Some of the North York Moors
An opportunity appeared to accompany the Sirius racers to the BUCS road race. Having spent the previous year sitting around and taking pictures of all the good stuff, but not actually racing, I was keen to hit some hills whilst I was up in North Yorkshire. With the aid of google earth I made a wicked good route heading north from Helmsley, over some â€œBanksâ€, then down to the BUCS Road Race headquarters. The day of the Race dawned grey and sullen, but quite warm â€“ I managed a breakfast of drab muesli (thanks JL), some oatcakes and a mug of Truestart coffee (unnecessary, but I had a tester sachet to hand) â€“ after some pontification with my company for the day, Big Hitter Dan, we concluded that we didnâ€™t need all that much warm kit and looking cool was clearly most important.
After examining my incredible van parking from the night before, Dan and I unloaded our trusty steads and hit the road, Jack; and in doing so leaving the racers to revel in their upcoming misery. My route took us straight up towards the moor, and up was the key word, lump after lump of drags through sheep fields, woods and dales. After about half an hour, we emerged on to the moor. Having already spent a long time looking at birds and stuff, I took the chance to school Dan in my ornithological knowhow, whilst also doing some little sprints and stuff to keep him edgy. In the first hour we saw Hares, Rabbits, Lapwings, Golden Plover, Snipe, at least two breeds of sheep, Turtle Dove, Shrike and other stuff. We also encountered a mad descent down to Cockayne (c c c c cocaine) which had blind humps that gave you air. I got mad air, at least 0.1 seconds of it.
Out of Cockayne was a pretty brutus climb, but this didnâ€™t really feature on the Strava profile for the day, so we pretended it didnâ€™t exist and just powered up it. The lumpy route was taking its toll though, and by the end of the first hour we had covered a measly 21.4 km or so. Not good enough if we were going to see any of the road racing.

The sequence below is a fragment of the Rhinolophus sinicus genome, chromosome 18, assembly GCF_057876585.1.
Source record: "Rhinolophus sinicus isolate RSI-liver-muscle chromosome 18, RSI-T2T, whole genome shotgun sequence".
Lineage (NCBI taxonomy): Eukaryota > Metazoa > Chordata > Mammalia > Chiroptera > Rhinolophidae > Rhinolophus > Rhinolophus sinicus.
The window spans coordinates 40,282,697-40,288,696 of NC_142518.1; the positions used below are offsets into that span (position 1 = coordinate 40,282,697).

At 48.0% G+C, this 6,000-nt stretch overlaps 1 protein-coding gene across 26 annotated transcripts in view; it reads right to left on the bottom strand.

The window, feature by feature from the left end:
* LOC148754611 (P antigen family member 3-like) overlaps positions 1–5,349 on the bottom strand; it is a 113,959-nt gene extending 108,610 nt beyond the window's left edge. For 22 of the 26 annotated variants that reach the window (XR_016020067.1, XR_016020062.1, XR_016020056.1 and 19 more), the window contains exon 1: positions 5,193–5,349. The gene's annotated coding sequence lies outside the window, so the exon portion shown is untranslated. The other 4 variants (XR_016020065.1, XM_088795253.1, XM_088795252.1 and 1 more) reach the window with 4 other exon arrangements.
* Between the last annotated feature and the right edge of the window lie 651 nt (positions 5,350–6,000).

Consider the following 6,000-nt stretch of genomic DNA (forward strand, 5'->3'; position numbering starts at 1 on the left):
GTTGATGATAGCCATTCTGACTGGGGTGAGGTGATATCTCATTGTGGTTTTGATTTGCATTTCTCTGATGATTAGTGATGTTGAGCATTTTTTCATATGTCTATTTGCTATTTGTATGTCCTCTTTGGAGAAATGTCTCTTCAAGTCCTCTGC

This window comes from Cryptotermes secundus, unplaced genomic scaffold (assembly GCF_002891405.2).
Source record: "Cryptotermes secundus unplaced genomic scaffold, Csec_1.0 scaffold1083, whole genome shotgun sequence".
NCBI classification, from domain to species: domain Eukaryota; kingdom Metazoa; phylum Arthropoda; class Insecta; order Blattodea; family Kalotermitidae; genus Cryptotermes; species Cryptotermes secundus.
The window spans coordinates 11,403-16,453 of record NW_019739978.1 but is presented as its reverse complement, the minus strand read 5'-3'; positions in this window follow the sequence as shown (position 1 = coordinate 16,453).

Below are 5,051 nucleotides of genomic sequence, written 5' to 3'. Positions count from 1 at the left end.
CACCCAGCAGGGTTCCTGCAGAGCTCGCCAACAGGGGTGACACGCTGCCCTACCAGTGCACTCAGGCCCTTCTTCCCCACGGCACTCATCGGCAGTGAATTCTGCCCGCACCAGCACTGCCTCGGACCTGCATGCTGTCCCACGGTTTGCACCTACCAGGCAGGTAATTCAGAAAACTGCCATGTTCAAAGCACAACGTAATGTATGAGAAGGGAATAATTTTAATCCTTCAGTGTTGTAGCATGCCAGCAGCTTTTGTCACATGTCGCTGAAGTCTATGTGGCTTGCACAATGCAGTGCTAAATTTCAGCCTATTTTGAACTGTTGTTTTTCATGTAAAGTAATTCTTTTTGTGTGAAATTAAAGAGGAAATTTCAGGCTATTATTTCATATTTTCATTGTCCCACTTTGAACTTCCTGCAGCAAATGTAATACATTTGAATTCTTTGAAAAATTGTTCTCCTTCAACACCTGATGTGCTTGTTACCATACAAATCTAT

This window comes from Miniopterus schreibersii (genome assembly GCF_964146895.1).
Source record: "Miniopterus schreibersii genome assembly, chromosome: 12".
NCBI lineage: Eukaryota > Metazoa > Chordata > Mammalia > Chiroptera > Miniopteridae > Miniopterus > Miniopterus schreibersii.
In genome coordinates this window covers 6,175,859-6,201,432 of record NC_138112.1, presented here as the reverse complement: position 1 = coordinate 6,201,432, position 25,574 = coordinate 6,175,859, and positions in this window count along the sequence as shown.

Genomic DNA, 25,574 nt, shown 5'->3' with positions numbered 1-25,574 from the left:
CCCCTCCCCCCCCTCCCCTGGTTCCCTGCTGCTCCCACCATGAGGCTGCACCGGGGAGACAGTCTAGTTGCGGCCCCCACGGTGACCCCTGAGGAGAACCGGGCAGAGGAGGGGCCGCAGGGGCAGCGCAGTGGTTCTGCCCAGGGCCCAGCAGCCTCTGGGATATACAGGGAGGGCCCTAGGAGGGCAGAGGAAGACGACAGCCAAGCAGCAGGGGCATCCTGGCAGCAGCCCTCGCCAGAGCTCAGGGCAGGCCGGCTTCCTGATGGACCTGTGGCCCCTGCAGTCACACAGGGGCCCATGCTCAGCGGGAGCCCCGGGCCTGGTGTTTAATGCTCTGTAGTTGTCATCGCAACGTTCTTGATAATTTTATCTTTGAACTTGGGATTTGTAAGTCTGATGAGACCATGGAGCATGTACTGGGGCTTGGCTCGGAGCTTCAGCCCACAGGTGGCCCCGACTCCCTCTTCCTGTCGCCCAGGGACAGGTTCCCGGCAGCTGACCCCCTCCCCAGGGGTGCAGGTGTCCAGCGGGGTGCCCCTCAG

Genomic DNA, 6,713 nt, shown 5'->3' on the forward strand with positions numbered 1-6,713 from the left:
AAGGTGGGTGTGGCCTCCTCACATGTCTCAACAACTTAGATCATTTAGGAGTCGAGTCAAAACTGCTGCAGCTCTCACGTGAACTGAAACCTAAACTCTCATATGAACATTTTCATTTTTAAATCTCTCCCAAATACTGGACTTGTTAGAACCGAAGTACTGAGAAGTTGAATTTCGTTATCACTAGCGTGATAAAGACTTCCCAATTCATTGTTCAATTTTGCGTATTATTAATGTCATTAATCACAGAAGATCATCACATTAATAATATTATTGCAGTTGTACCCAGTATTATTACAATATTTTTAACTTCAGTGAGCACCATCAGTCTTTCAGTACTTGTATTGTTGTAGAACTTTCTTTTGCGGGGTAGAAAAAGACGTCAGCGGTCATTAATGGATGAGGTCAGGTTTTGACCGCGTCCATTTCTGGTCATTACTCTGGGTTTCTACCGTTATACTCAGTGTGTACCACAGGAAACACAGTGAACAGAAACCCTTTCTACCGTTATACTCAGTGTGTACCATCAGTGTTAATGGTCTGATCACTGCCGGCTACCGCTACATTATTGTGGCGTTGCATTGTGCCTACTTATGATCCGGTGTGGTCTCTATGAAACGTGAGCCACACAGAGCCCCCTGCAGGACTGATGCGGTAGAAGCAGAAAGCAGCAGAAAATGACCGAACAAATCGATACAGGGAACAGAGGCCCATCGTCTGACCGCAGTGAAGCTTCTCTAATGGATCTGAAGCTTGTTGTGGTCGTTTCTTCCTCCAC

So we dropped some steep hills and rode over to Church Houses (by way of some steady gradients, up and down). At Church Houses we swung a smashing left, with Big Hitter Dan almost colliding with me, such was the intensity of our riding. Then we started the first proper climb of the day, Blakely Bank. This was a monster. I was in the box from the get go, and needed a solid 500W to maintain my measly 37 rpm on the steep bits (at least 20%). Dan informed me all the way up about how easy we were going and I concluded not to ride the next hill with him. Hitting the top, now some 40 km and two hours in to the ride, we knew that we needed some big numbers to retain any respect from our racing teammates.Â So we smashed it up on the next sections. Spotting some old men in the distance spurred us on to a solid sustained threshold (for me anyway) attack across the moors and we passed them like a pair of TT specialists lining the bunch out to reel in the breakaway.
Dropping into Rosedale gave us our first sights of the next proper hill for the day, the famed Rosedale Bank or Rosedale Abbey Chimney or Rosedale Abbey Bank or Rosedale Abbey Chimney Bank or just Rosedale Chimney. This famed climb warns of gradients of 1 in 3 at the bottom, â€œnot suitable for caravans, buses or lorriesâ€ it warns and suggests â€œdo not attempt in winter conditionsâ€. Couldnâ€™t be that bad we decided. The old men we had devastated passed us as we posed at the bottom. Dread in their, and our, eyes. I told Dan to bugger off and leave me in peace, so he went at it promptly at Demonâ€™s pace. A pace only a true Big Hitter could maintain. I went at what I thought was good watts, a steady 330 ish. The first bits were pretty caj, a little bridge, a slight rise, nothing much.